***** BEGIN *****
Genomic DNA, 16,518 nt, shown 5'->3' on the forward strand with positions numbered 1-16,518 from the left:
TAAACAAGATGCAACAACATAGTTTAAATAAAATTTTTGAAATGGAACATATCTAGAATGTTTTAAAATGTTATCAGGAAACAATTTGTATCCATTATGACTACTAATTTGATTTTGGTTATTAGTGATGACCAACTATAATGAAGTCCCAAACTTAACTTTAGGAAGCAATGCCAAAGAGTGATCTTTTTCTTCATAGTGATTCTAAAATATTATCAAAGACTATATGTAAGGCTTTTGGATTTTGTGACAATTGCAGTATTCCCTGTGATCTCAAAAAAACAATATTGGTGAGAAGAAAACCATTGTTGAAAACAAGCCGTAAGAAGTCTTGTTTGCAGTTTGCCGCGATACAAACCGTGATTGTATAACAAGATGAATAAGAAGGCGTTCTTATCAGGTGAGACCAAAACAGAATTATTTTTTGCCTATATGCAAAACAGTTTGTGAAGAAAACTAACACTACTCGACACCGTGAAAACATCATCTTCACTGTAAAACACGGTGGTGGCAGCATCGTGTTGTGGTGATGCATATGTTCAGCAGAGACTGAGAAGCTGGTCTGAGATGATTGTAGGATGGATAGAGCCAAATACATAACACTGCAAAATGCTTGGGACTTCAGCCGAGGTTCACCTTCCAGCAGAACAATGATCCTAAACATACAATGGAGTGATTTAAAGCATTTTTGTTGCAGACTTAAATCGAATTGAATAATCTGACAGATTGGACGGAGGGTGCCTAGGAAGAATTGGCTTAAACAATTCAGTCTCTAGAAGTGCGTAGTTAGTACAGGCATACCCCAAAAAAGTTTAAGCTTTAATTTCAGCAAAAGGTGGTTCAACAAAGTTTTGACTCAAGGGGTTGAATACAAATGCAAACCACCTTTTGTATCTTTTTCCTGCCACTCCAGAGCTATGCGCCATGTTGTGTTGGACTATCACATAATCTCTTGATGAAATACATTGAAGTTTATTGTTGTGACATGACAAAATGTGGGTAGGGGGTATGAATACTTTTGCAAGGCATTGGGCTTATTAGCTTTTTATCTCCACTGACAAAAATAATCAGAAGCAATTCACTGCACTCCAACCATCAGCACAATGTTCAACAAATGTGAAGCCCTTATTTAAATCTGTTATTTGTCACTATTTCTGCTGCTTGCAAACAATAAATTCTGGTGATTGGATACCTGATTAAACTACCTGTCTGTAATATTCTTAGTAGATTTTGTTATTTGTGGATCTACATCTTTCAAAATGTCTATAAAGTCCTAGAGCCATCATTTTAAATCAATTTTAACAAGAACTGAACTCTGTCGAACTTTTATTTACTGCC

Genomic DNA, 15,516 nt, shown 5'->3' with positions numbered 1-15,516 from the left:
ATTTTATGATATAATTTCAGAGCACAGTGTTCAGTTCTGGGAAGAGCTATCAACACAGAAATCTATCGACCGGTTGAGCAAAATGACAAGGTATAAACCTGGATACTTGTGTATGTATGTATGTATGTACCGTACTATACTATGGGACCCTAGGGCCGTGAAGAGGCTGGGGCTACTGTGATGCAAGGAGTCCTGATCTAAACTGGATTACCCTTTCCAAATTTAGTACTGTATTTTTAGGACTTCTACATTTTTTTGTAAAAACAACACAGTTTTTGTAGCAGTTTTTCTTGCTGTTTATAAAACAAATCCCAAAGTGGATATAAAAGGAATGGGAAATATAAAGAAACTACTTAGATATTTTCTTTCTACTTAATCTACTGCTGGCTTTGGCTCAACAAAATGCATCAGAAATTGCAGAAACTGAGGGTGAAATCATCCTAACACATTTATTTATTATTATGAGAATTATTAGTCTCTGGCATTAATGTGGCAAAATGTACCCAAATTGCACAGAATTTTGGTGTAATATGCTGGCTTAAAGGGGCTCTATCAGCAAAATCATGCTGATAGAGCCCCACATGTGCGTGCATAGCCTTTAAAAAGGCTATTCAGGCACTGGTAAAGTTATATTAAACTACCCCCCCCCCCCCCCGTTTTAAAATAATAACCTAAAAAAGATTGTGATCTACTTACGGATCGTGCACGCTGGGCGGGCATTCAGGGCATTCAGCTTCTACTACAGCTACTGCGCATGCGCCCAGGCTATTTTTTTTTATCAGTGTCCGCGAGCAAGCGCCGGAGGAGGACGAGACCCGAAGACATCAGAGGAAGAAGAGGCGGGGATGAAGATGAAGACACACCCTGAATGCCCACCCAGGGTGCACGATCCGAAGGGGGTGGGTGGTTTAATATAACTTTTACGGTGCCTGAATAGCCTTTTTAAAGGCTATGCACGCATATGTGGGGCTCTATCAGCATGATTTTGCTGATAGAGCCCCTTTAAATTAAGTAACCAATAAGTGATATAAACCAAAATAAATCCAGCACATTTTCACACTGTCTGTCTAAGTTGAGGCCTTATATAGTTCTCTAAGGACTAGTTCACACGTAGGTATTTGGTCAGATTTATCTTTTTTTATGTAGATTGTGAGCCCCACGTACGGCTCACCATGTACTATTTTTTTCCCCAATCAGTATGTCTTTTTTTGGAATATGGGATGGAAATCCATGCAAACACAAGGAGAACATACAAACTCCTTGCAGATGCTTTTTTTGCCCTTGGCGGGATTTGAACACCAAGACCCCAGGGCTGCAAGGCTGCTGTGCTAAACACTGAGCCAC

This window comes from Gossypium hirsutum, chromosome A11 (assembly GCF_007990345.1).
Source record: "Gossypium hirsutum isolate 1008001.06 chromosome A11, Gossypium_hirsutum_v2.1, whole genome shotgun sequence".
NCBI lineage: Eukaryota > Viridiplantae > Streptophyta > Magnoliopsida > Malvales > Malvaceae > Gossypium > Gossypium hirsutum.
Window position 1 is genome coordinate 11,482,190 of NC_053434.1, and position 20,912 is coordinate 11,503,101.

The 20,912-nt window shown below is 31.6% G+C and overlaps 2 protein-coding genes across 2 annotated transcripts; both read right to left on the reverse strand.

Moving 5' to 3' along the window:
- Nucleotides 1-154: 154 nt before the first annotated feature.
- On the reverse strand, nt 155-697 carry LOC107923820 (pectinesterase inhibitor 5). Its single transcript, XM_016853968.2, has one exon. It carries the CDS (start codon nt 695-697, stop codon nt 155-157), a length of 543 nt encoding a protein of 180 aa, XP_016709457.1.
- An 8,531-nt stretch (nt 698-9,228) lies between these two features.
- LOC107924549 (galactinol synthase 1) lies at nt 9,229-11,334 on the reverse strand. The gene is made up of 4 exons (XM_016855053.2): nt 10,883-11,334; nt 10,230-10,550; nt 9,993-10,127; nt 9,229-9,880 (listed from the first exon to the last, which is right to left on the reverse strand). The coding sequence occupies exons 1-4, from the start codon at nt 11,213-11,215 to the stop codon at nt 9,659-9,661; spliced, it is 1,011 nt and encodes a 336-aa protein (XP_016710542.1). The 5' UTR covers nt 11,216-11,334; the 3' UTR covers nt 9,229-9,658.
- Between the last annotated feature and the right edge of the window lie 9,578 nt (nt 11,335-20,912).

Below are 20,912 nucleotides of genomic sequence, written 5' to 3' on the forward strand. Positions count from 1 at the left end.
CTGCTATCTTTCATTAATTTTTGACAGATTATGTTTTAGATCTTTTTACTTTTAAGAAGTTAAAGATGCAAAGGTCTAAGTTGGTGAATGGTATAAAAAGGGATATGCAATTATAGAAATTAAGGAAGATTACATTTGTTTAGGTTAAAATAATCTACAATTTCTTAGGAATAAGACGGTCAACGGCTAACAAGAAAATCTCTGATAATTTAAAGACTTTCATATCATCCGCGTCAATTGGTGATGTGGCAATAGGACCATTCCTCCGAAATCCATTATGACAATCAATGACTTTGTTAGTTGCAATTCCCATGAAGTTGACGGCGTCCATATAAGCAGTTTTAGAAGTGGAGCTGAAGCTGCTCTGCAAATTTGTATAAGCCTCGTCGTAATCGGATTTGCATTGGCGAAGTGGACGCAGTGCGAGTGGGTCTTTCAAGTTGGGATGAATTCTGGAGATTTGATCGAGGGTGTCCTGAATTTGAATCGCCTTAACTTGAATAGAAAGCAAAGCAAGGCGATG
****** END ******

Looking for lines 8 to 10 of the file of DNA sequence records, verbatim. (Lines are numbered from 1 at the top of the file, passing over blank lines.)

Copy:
Window position 1 is genome coordinate 11,482,190 of NC_053434.1, and position 20,912 is coordinate 11,503,101.

The 20,912-nt window shown below is 31.6% G+C and overlaps 2 protein-coding genes across 2 annotated transcripts; both read right to left on the reverse strand.

Moving 5' to 3' along the window: